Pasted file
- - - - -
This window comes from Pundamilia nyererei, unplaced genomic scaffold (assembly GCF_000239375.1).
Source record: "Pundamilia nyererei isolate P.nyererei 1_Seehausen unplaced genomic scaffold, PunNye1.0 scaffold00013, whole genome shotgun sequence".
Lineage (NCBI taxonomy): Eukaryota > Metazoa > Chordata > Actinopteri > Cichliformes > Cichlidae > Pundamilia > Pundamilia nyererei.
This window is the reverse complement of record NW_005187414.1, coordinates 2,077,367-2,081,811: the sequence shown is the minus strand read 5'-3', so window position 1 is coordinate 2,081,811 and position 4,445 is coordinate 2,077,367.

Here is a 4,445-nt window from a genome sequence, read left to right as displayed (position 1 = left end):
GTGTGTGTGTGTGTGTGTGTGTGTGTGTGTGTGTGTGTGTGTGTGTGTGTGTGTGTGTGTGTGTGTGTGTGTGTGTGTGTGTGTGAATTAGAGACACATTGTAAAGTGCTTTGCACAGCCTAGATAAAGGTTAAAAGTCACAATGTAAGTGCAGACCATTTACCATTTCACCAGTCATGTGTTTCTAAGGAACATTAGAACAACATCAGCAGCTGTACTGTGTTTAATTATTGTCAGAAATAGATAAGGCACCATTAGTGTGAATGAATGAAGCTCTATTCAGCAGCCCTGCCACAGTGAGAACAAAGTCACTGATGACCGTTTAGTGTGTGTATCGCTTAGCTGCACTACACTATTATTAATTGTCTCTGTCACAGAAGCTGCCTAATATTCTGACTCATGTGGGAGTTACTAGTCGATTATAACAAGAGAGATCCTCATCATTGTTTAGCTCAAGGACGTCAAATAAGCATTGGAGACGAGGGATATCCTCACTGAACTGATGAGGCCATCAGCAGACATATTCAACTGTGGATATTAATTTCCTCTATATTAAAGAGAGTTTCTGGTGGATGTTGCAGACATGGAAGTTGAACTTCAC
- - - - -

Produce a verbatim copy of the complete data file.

This window comes from Pundamilia nyererei, unplaced genomic scaffold (assembly GCF_000239375.1).
Source record: "Pundamilia nyererei isolate P.nyererei 1_Seehausen unplaced genomic scaffold, PunNye1.0 scaffold00013, whole genome shotgun sequence".
Lineage (NCBI taxonomy): Eukaryota > Metazoa > Chordata > Actinopteri > Cichliformes > Cichlidae > Pundamilia > Pundamilia nyererei.
This window is the reverse complement of record NW_005187414.1, coordinates 2,077,367-2,081,811: the sequence shown is the minus strand read 5'-3', so window position 1 is coordinate 2,081,811 and position 4,445 is coordinate 2,077,367.

Here is a 4,445-nt window from a genome sequence, read left to right as displayed (position 1 = left end):
GTGTGTGTGTGTGTGTGTGTGTGTGTGTGTGTGTGTGTGTGTGTGTGTGTGTGTGTGTGTGTGTGTGTGTGTGTGTGTGTGTGTGAATTAGAGACACATTGTAAAGTGCTTTGCACAGCCTAGATAAAGGTTAAAAGTCACAATGTAAGTGCAGACCATTTACCATTTCACCAGTCATGTGTTTCTAAGGAACATTAGAACAACATCAGCAGCTGTACTGTGTTTAATTATTGTCAGAAATAGATAAGGCACCATTAGTGTGAATGAATGAAGCTCTATTCAGCAGCCCTGCCACAGTGAGAACAAAGTCACTGATGACCGTTTAGTGTGTGTATCGCTTAGCTGCACTACACTATTATTAATTGTCTCTGTCACAGAAGCTGCCTAATATTCTGACTCATGTGGGAGTTACTAGTCGATTATAACAAGAGAGATCCTCATCATTGTTTAGCTCAAGGACGTCAAATAAGCATTGGAGACGAGGGATATCCTCACTGAACTGATGAGGCCATCAGCAGACATATTCAACTGTGGATATTAATTTCCTCTATATTAAAGAGAGTTTCTGGTGGATGTTGCAGACATGGAAGTTGAACTTCAC